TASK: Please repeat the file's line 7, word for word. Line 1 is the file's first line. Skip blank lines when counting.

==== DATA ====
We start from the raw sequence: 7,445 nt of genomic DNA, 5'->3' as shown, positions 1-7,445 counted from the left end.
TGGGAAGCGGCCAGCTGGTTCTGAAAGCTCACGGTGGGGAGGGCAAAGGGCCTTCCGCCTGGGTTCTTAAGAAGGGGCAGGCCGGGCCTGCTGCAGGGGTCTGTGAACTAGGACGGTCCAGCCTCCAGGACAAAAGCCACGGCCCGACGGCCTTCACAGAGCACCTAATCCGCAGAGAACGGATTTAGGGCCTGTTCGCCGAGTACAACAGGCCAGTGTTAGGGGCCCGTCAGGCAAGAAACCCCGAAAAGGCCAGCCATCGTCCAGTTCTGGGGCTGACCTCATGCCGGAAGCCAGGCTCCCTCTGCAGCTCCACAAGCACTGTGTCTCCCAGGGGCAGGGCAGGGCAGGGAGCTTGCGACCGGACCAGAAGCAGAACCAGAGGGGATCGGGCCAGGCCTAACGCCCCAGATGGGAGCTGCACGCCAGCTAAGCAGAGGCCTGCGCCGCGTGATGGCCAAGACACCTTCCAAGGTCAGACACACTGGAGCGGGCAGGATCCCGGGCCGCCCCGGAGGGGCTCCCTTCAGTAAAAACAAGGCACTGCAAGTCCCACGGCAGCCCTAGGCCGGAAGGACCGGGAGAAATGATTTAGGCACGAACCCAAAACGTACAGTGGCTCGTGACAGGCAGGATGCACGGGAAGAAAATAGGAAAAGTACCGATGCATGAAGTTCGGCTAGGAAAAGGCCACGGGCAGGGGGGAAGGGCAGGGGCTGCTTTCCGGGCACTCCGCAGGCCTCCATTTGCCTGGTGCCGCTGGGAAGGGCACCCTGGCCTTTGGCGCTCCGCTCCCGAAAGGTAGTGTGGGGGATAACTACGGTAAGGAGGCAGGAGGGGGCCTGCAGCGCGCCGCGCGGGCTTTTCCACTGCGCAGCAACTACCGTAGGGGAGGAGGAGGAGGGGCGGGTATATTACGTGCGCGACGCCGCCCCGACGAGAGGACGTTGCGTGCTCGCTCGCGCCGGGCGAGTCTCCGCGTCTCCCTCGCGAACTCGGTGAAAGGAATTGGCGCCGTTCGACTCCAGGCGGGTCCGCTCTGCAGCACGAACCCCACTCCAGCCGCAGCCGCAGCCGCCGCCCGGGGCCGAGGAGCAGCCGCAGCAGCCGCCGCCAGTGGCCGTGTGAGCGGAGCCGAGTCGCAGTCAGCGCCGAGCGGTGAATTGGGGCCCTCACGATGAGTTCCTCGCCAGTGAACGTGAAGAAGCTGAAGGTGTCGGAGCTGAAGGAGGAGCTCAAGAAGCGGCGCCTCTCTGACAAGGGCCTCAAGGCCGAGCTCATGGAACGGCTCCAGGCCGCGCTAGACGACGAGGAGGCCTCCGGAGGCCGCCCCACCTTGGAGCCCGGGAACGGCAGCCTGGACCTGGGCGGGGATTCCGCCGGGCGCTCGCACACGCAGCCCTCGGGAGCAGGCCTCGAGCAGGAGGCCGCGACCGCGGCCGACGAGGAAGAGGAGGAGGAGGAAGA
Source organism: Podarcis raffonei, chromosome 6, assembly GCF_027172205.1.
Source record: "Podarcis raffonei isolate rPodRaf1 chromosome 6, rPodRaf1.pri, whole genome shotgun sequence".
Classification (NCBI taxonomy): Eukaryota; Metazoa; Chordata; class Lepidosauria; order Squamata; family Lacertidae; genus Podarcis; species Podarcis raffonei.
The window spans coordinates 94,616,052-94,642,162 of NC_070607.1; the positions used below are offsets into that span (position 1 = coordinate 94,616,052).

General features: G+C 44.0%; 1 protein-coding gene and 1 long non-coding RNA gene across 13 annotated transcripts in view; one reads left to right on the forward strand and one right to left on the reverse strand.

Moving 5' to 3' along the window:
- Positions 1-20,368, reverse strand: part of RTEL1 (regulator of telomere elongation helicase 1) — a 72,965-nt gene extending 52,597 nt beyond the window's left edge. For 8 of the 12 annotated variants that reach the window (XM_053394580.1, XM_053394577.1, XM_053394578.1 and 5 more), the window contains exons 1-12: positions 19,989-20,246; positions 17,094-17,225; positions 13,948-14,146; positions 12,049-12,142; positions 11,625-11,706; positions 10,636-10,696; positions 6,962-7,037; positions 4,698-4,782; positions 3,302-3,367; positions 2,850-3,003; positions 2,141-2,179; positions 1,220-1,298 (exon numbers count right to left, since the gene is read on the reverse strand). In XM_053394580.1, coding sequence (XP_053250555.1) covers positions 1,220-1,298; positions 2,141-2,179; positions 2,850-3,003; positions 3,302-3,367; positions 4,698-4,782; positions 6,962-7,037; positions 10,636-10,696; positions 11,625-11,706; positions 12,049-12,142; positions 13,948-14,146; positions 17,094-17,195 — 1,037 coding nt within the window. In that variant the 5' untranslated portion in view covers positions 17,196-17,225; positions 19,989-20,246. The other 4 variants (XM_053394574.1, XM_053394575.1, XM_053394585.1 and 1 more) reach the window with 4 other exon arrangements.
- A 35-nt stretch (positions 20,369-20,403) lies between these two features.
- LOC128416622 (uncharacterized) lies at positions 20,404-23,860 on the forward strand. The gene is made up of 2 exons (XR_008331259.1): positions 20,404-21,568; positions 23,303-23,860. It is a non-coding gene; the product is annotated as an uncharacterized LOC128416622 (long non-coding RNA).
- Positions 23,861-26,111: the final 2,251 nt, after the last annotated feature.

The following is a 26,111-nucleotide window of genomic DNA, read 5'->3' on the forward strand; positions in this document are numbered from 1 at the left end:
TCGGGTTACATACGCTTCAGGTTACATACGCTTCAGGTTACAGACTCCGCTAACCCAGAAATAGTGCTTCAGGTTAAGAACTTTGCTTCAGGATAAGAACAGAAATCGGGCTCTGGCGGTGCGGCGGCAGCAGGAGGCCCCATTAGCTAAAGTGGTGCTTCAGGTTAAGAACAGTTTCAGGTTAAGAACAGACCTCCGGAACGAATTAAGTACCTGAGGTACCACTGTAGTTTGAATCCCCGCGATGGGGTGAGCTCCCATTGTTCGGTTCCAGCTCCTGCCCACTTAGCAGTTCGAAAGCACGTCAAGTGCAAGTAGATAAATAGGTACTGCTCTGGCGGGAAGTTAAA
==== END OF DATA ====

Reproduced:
General features: G+C 44.0%; 1 protein-coding gene and 1 long non-coding RNA gene across 13 annotated transcripts in view; one reads left to right on the forward strand and one right to left on the reverse strand.